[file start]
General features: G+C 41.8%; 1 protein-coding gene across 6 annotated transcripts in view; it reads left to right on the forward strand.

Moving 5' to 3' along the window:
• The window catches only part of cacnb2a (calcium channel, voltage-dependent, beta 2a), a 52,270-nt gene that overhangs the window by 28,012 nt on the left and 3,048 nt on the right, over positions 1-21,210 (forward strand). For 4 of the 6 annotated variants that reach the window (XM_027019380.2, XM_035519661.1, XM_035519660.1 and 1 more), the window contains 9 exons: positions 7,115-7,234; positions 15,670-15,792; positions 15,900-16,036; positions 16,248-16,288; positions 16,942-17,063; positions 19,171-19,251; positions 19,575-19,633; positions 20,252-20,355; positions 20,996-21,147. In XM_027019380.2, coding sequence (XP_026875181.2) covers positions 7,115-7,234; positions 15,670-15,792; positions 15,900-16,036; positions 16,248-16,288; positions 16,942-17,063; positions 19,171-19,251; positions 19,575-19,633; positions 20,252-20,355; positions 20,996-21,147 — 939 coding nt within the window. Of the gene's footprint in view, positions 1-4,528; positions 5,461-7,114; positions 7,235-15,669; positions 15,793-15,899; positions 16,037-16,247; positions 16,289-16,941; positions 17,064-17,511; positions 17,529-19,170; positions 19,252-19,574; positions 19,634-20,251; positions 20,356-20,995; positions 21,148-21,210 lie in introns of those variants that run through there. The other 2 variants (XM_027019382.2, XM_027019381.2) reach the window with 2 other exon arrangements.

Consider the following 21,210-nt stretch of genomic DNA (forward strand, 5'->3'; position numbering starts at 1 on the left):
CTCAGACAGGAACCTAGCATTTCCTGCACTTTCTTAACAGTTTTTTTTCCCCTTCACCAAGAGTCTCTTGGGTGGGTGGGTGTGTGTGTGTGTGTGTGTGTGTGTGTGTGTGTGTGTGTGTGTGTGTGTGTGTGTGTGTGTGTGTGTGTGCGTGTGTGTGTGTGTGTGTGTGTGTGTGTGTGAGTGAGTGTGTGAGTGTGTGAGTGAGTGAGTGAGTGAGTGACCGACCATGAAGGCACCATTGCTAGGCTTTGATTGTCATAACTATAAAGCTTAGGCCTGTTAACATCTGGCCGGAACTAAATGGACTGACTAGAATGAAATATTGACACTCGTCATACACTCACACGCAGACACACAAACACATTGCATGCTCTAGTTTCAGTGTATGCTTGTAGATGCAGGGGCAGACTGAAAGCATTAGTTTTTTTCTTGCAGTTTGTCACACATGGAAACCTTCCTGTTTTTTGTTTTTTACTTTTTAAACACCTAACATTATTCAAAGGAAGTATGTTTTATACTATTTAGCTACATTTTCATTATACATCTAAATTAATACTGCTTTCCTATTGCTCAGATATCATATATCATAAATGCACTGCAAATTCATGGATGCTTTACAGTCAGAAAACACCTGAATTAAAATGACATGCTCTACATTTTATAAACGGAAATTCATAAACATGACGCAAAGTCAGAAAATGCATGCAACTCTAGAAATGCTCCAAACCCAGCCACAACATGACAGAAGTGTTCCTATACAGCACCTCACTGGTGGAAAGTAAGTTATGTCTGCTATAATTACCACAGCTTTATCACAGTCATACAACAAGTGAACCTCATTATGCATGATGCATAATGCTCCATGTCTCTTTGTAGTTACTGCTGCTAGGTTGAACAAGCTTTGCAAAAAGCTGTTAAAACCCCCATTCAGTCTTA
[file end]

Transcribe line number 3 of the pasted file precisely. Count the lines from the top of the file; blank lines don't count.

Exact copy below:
• The window catches only part of cacnb2a (calcium channel, voltage-dependent, beta 2a), a 52,270-nt gene that overhangs the window by 28,012 nt on the left and 3,048 nt on the right, over positions 1-21,210 (forward strand). For 4 of the 6 annotated variants that reach the window (XM_027019380.2, XM_035519661.1, XM_035519660.1 and 1 more), the window contains 9 exons: positions 7,115-7,234; positions 15,670-15,792; positions 15,900-16,036; positions 16,248-16,288; positions 16,942-17,063; positions 19,171-19,251; positions 19,575-19,633; positions 20,252-20,355; positions 20,996-21,147. In XM_027019380.2, coding sequence (XP_026875181.2) covers positions 7,115-7,234; positions 15,670-15,792; positions 15,900-16,036; positions 16,248-16,288; positions 16,942-17,063; positions 19,171-19,251; positions 19,575-19,633; positions 20,252-20,355; positions 20,996-21,147 — 939 coding nt within the window. Of the gene's footprint in view, positions 1-4,528; positions 5,461-7,114; positions 7,235-15,669; positions 15,793-15,899; positions 16,037-16,247; positions 16,289-16,941; positions 17,064-17,511; positions 17,529-19,170; positions 19,252-19,574; positions 19,634-20,251; positions 20,356-20,995; positions 21,148-21,210 lie in introns of those variants that run through there. The other 2 variants (XM_027019382.2, XM_027019381.2) reach the window with 2 other exon arrangements.